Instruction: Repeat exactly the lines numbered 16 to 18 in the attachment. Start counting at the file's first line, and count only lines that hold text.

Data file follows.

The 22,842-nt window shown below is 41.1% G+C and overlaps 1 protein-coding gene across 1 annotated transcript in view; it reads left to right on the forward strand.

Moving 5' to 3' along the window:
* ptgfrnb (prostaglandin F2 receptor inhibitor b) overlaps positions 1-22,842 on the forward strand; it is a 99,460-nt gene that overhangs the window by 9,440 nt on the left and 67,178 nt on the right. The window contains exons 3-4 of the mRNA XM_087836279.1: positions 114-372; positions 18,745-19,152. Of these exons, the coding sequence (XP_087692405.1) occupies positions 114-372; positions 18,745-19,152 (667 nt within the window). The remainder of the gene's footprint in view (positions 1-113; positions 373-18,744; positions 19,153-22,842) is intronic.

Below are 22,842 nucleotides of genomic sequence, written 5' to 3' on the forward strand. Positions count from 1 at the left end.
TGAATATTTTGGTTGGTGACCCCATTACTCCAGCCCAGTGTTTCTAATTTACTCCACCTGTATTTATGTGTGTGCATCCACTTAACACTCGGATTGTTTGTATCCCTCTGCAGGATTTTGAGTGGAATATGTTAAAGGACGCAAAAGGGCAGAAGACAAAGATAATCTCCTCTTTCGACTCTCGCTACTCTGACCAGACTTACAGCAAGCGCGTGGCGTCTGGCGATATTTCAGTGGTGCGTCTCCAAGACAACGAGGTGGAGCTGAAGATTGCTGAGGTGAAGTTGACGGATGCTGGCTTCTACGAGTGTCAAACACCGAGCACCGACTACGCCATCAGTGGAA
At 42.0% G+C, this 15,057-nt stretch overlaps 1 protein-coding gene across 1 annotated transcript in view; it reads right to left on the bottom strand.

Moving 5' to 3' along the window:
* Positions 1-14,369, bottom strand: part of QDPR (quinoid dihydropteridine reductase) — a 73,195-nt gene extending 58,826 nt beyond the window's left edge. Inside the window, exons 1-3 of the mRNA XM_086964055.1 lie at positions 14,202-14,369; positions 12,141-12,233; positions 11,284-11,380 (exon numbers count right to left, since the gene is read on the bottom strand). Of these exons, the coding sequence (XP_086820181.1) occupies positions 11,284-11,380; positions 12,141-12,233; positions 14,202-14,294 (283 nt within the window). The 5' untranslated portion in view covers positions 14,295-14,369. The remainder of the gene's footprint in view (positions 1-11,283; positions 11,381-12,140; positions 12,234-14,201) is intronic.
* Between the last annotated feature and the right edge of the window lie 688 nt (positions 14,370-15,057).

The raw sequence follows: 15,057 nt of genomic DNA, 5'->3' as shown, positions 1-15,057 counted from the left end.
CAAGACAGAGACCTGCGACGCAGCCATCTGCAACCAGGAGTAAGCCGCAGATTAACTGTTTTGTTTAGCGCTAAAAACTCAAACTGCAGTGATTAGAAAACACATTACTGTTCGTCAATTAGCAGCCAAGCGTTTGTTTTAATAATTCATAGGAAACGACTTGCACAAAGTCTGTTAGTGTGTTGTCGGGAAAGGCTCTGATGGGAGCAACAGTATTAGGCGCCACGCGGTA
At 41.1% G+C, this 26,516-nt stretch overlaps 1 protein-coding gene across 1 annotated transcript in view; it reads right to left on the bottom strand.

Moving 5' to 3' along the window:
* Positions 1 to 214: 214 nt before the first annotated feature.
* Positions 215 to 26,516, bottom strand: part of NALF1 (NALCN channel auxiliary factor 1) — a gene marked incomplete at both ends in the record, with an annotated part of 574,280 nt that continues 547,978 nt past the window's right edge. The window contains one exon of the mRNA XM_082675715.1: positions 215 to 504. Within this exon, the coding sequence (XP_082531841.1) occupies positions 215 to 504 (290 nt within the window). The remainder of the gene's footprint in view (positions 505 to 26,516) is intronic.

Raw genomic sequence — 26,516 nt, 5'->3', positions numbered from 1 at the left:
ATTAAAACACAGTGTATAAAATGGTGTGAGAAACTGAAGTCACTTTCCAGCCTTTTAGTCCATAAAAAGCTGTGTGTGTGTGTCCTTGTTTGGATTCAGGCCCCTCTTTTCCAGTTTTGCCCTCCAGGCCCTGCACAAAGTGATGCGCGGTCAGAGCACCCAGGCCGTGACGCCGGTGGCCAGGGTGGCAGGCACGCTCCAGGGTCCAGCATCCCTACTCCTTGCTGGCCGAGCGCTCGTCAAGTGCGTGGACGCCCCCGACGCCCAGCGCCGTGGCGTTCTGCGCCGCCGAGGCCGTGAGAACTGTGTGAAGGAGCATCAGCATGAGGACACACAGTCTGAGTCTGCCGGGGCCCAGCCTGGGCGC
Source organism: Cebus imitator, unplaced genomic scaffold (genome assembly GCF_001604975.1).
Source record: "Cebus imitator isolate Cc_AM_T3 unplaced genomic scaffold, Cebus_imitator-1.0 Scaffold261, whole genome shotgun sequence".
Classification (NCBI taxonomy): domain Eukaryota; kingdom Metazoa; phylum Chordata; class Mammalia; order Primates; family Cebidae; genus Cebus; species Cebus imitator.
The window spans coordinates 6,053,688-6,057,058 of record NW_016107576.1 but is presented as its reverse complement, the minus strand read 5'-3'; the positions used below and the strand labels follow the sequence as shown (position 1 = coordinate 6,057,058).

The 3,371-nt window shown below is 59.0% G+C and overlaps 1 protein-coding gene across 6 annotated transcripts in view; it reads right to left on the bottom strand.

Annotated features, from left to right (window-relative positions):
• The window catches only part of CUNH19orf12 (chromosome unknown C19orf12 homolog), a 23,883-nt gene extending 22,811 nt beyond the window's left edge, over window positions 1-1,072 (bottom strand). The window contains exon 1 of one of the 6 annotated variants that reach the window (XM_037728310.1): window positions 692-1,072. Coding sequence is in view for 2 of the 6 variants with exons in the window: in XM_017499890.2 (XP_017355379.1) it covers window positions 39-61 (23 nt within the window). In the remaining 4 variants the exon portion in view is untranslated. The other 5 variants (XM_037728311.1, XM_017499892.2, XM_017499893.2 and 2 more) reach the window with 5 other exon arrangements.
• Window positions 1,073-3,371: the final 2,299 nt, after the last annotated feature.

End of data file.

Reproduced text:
Raw genomic sequence — 26,516 nt, 5'->3', positions numbered from 1 at the left:
ATTAAAACACAGTGTATAAAATGGTGTGAGAAACTGAAGTCACTTTCCAGCCTTTTAGTCCATAAAAAGCTGTGTGTGTGTGTCCTTGTTTGGATTCAGGCCCCTCTTTTCCAGTTTTGCCCTCCAGGCCCTGCACAAAGTGATGCGCGGTCAGAGCACCCAGGCCGTGACGCCGGTGGCCAGGGTGGCAGGCACGCTCCAGGGTCCAGCATCCCTACTCCTTGCTGGCCGAGCGCTCGTCAAGTGCGTGGACGCCCCCGACGCCCAGCGCCGTGGCGTTCTGCGCCGCCGAGGCCGTGAGAACTGTGTGAAGGAGCATCAGCATGAGGACACACAGTCTGAGTCTGCCGGGGCCCAGCCTGGGCGC
Source organism: Cebus imitator, unplaced genomic scaffold (genome assembly GCF_001604975.1).